We partner with organizations already serving these populations. Tapping into their established delivery channel and infrastructure, we are able to eliminate redundancy and focus resources on the art experience.
This was a banner year in Outreach arts programming. We received a $142,000 Arts Learning Grant from the MSAB – the largest grant the Minnetonka Center for the Arts has ever been awarded. The previous two Art Access grants from the MSAB fueled significant expansion of our outreach program, and this Arts Learning Grant enabled us to build on past work and develop deeper, richer arts experiences working with the same partners.
Art improves quality of life for seniors. Research has shown that involvement in the arts leads to better health, fewer doctor visits, less medication and lower rates of depression. For seniors with memory loss, art can draw them out of isolation, stimulate memories, elicit emotions and create connection with loved ones. As Artist-Instructor Michèle Coppin was talking about France and sharing works of French Impressionists in a Presbyterian Homes memory care class, a 97-year old student suddenly started speaking French. He was as startled as the rest of the class – he didn’t know he could speak French! That moment, triggered by art, was magical.
There’s a learning curve to these partnerships. Whether we’ve worked with a partner for 2 years or 25 years, we are committed to them and celebrate that place where our missions intersect. We apply time-tested methodology combined with our talented Program Directors and experienced Artist-Instructors to deliver meaningful arts programming, efficiently and effectively.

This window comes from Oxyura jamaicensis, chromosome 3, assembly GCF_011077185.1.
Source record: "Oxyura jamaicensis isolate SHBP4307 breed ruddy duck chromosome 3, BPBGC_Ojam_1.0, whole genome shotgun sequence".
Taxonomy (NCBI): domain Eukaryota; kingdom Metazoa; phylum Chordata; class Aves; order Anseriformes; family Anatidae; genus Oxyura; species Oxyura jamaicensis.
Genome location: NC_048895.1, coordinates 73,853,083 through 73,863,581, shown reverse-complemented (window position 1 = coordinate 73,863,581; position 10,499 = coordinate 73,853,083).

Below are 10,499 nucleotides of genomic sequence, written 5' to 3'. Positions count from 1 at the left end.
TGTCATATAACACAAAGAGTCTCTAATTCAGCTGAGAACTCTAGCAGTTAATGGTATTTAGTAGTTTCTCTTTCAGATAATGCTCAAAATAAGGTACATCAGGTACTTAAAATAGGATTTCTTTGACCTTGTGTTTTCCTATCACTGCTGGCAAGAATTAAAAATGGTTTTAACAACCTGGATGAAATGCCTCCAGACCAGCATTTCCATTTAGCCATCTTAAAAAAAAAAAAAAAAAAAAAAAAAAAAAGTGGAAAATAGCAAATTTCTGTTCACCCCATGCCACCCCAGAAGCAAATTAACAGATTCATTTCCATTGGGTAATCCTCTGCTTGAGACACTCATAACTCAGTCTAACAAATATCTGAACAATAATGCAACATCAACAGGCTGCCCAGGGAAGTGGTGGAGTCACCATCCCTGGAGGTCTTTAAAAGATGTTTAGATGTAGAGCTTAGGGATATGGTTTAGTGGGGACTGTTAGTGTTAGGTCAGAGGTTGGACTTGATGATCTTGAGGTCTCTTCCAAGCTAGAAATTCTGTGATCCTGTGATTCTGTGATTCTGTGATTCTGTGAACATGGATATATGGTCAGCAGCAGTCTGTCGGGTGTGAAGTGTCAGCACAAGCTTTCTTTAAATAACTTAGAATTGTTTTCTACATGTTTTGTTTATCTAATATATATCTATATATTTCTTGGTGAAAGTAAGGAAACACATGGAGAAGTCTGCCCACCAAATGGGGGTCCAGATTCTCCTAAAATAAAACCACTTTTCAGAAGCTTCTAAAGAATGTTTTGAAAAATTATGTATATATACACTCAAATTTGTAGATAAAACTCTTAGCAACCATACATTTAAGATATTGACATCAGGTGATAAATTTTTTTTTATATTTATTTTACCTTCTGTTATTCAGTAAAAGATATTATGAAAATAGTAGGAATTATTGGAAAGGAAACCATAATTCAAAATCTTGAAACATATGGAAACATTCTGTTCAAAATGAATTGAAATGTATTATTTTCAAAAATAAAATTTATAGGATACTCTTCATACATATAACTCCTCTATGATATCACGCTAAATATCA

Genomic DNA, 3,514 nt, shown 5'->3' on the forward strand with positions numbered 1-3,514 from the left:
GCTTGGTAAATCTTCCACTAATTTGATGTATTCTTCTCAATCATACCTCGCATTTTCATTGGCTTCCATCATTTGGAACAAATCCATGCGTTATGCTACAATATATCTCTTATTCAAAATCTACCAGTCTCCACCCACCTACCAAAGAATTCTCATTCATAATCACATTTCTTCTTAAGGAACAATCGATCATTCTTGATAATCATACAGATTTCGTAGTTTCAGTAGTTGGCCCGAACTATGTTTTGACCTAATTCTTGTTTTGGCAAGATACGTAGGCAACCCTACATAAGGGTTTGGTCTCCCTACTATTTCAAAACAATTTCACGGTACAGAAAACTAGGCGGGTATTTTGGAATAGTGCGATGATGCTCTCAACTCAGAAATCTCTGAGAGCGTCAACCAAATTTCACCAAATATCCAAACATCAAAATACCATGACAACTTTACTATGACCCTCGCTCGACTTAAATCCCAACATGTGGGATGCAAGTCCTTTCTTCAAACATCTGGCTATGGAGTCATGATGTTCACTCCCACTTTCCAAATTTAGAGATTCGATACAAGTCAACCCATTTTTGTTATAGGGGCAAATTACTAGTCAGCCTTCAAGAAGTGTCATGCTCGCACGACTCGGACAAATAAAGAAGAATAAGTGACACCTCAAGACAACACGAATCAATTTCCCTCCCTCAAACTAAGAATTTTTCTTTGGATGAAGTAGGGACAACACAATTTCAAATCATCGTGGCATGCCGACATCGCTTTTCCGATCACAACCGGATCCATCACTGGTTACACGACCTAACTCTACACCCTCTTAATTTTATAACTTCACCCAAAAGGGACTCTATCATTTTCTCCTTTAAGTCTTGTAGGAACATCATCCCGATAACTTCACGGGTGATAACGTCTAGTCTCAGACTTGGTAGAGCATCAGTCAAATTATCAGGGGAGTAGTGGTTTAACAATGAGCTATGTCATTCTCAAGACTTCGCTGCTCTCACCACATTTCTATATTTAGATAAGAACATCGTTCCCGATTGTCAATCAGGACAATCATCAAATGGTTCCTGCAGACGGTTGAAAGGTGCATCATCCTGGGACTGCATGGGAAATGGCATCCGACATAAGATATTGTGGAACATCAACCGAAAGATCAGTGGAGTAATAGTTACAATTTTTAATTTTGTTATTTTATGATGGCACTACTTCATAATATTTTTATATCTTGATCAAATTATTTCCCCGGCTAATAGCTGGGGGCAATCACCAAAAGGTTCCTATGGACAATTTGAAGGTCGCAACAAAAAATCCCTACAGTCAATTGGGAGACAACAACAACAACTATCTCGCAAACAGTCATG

Our outreach programs serve the metro area and beyond. While much of our work is concentrated in the west metro area, we have delivered programs more than 200 miles away! Some of programs have reached Shakopee, Watertown, Woodbury, Fergus Falls, Detroit Lakes and Bemidji.
Sometimes we let outreach take over the Art Center. In addition to work at partner sites, there are many outreach programs that happen here. Exciting examples of this are the days that we dedicate the entire building and bring busloads of eager youngsters into our studios for ceramics, raku, painting, glass fusing, photography, drawing and duct tape sculpture. This year we will host about 140 Northwest Suburban High School students and about 125 fifth graders from Groveland Elementary School in Minnetonka in our studios.
Free “Make This” classes through the libraries. Working with the Hennepin County Libraries, the Minnetonka Center for the Arts delivers free hands-on art experiences that reach hundreds of children and teens each year through 21 library locations.
“By employing local artists to be teachers, not just at the Art Center, but to go out into the broader community to share their expertise and their talent, they’re contributing to the economic impact to our state,” says Senator Terri Bonoff. “There is a ripple effect that goes way beyond the Art Center.”
Become a Partner
For more information, please contact our Program Directors:
Adult Program Director
952-473-7361 ext 130
Children and Youth Program Director
952-473-7361 x. 190
Minnesota: A dementia friendly state of mind (KARE11 5:01)
MCFTA and City of Minnetonka Dementia Friendly City Initiative Partnership Programs are made possible by the voters of Minnesota through a Minnesota State Arts Board Arts Access grant, thanks to a legislative appropriation from the arts and cultural heritage fund.
Northwest Suburban Conference have a special opportunity each year to experience art at the MCFTA (CCX Media 1:10)
Mark Balma “We the People” timelapse (MN Originals / TPT 3:47)